National Invasive Weeds Awareness Week: 10th Annual Event to Focus on Preserving our Natural Heritage from the Ravages of Weeds

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Scientists, educators, land managers, aquatic specialists and public policy officials are gathering in the nation's capital February 22-27 for the 10th annual National Invasive Weeds Awareness Week (NIWAW) - a series of meetings focused on the devastating impact of invasive weeds on the environment and economy.

Invasive weeds can impair wildlife and fish habitats, reduce the diversity of our natural resources and dramatically reduce crop yields

Land managers, aquatic specialists, scientists, educators and public policy officials are gathering in the nation's capital February 22-27 for the 10th annual National Invasive Weeds Awareness Week (NIWAW) - a series of meetings focused on educating our federal policy makers and elected officials about the devastating impact of invasive weeds on the environment and economy.

Across the nation, the most significant invasive weeds are spreading at approximately 15% per year. This rate of spread will result in a doubling of infested acres in less than five years. According to a recent Cornell University report, the economic impact of invasive plants and weeds in the U.S. is estimated at $34.7 billion annually.

National Invasive Weeds Awareness Week is coordinated by the Invasive Weeds Awareness Coalition, a broad-based group of public and private stakeholders concerned with the prevention and management of noxious and invasive weeds.

A highlight during this year's NIWAW events will be the first official meeting of the Healthy Habitats Coalition (HHC). Current federal efforts and budgets are inadequate to address the invasive species crisis effectively, and local and state interests alone cannot resolve invasive issues. The Healthy Habitats Coalition will provide training for concerned citizens and advocate for legislation and policies year-round that improve the prevention and management of invasive and noxious weeds, as well as other invasive pests and diseases.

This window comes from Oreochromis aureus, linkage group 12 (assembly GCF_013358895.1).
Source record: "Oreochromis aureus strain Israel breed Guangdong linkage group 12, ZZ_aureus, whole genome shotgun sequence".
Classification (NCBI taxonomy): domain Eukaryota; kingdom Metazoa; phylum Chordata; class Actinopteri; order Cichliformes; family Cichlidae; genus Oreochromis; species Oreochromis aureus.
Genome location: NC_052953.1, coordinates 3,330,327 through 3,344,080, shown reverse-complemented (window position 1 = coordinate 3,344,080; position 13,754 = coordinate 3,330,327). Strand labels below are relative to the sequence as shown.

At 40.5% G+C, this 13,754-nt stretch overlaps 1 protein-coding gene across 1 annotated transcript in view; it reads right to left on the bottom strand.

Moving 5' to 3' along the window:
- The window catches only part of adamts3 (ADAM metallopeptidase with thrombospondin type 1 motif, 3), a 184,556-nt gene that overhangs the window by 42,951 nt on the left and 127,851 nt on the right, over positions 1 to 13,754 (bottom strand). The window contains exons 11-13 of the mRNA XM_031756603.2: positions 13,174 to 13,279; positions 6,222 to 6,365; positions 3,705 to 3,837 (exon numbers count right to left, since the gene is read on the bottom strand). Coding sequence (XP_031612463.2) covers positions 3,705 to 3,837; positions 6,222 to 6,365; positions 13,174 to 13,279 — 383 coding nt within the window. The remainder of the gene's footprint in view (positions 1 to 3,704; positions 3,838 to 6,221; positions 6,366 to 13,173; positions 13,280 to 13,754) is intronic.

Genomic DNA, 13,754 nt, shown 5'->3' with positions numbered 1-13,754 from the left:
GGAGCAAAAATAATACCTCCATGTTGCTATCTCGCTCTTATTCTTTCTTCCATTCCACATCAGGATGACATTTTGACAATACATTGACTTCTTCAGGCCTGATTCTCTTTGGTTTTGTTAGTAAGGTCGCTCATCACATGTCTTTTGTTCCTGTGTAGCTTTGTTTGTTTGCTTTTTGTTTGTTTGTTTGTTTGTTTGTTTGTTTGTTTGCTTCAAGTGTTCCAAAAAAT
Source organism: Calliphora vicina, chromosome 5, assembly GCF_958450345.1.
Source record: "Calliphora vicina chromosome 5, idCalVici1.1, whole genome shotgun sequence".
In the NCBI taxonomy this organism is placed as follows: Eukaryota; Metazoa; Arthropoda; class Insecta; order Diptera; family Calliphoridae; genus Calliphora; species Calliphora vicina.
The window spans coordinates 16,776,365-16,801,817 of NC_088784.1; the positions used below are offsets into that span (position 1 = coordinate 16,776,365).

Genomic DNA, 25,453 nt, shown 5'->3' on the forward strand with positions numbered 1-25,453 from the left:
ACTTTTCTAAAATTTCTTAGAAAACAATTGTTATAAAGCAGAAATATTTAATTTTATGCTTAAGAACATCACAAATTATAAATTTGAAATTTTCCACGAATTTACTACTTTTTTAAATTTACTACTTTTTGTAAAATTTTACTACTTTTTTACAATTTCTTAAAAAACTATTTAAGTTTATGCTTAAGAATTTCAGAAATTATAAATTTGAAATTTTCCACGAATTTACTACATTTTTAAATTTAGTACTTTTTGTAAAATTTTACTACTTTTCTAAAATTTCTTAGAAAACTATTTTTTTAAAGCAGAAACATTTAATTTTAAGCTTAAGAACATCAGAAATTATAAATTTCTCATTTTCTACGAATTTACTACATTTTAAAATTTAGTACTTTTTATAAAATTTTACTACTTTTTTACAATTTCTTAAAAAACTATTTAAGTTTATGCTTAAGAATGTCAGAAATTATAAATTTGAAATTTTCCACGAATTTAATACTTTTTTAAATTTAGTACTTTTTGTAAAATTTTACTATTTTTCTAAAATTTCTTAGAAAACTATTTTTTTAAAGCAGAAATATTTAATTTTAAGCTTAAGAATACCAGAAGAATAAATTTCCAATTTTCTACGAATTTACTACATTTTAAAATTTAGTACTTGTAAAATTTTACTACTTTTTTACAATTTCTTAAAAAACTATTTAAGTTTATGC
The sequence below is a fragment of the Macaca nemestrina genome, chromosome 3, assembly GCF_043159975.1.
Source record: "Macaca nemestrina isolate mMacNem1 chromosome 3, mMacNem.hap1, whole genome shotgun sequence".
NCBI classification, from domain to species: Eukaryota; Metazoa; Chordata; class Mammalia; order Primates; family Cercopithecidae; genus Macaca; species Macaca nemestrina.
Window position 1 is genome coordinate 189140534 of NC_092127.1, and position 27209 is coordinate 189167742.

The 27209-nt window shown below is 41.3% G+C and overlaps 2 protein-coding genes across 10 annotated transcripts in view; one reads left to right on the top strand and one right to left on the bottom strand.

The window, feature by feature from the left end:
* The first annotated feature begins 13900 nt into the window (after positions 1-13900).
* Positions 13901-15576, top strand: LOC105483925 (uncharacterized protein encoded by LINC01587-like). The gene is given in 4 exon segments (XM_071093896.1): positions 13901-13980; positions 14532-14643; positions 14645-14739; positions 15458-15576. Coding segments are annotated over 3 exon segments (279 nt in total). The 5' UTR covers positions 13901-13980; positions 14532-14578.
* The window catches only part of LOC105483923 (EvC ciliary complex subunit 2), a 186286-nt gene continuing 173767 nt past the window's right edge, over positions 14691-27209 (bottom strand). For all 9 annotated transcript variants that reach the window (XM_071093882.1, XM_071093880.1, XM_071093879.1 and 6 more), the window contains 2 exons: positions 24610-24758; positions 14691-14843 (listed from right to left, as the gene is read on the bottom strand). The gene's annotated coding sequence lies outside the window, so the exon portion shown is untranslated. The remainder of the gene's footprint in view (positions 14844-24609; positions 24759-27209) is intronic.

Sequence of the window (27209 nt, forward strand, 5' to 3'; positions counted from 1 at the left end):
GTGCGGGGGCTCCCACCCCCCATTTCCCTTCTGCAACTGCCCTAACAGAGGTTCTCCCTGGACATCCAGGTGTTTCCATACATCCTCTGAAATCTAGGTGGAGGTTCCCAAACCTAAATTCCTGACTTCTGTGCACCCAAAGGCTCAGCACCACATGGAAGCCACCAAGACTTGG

"Invasive weeds can impair wildlife and fish habitats, reduce the diversity of our natural resources and dramatically reduce crop yields," said Lee Van Wychen, director of science policy for the Weed Science Society of America. "National Invasive Weeds Awareness Week gives land managers, scientists and educators a chance to share their knowledge and concerns with public policy makers so we can slow the spread of invasive weeds."

Featured sessions, presentations, and meetings include:

  • Invasive species management and the federal budget process
  • An overview of pending invasive species bills and policies
  • The outlook for the new Administration and the 111th Congress
  • 2008 Farm Bill, biofuel and transportation programs
  • Risk assessments and the impact of invasive plants on endangered species
  • Federal and private grants for invasive species management
  • The role hunters and anglers can play in halting the spread of invasive species

National Invasive Weeds Awareness Week will be held at the Four Points by Sheraton Hotel in Washington, D.C., just blocks from the White House. The registration deadline for rooms at a group rate is January 28. (Call 1-888-627-8681 and ask for the NIWAW room block.)

The NIWAW registration website is http://niwaw.allenmm.com.

About the Weed Science Society of America

The Weed Science Society of America, a nonprofit professional society, was founded in 1956 to encourage and promote the development of knowledge concerning weeds and their impact on the environment. The Weed Science Society of America promotes research, education and extension outreach activities related to weeds, provides science-based information to the public and policy makers, and fosters awareness of weeds and their impacts on managed and natural ecosystems. For more information, visit http://www.wssa.net.

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